Michael Bonfils of SEM International on methods in identifying target markets. Things often times are different than you would expect, i.e. France may sometimes be a more interesting market to target than even China…
Start off by defining potential markets and identify the relevant factors. Keyword research data, international competition, local competition, usability & content, SEO, sales & ecommerce will help determine the target markets.
High bounce rates and keyword research need to be analyzed properly since they can vary strongly based on target market and their cultures.
Multinationals have huge keyword targeting budgets hence as a small player you better get out of their way for generic keywords and go after niche terms.
Usability varies by country. French users will look for deals, Germans will look for quality, Asians will look for trust. Therefore they use little guides all over their websites. Koreans like tons of content, e.g. pages with hundreds of links on them.
Naming conventions and hosting infrastructure are important factors, too. Chinese predominantly use dial-up connections and need to go via fat firewalls. Therefore local hosting is a must.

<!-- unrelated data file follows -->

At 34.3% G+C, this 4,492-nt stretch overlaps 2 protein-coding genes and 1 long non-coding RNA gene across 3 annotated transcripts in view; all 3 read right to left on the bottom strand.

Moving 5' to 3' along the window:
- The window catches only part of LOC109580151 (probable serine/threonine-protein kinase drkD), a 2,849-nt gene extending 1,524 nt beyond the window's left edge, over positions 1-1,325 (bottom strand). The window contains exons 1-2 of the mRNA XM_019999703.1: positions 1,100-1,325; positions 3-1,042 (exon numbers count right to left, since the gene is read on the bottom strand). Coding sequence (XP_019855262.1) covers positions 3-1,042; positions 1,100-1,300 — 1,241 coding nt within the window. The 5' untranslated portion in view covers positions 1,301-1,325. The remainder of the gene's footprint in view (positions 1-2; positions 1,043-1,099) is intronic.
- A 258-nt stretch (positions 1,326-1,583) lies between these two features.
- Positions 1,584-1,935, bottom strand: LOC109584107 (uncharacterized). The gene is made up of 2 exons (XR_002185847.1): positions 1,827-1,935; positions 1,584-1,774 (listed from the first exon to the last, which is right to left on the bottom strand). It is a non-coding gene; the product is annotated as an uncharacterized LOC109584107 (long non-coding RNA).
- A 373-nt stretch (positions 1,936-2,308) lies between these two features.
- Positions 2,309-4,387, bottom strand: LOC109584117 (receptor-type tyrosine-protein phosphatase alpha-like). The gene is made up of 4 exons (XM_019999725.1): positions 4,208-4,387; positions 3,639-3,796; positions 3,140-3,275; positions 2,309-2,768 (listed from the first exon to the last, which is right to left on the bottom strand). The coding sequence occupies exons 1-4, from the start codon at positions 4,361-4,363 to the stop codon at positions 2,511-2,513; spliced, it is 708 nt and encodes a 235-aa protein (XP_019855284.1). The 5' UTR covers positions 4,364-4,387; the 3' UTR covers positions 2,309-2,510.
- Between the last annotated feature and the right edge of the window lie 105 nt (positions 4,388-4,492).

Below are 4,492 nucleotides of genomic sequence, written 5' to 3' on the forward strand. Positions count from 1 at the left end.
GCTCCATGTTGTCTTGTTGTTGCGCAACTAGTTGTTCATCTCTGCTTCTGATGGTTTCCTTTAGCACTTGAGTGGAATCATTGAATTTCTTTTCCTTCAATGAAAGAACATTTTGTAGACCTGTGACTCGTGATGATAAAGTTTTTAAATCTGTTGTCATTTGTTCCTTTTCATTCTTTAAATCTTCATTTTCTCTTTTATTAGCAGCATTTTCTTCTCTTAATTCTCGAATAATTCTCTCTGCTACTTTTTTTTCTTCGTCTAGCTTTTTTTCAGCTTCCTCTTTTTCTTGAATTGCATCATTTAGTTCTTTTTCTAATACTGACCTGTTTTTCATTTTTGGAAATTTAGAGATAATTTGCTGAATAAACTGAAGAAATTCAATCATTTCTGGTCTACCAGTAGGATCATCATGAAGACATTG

Duplicate content issues need to be adressed by everybody. It can cause serious problems with search engines. Make sure you always have a canonical tag in place for the original content page.
Payment methods also vary by country, Chinese e.g. only trust AliPay where in the U.S. major credit and debit cards and even PayPal will do the job.
www.fita.org/webindex offers an index of international trading issues.
Balancing the score of the different market entry criteria often times changes the order of the list compared to what you would think intuitively…
@WalterSchaerer thanks for attending. I really enjoyed myself and your lovely city!— Michael Bonfils (@michaelbonfils) February 19, 2013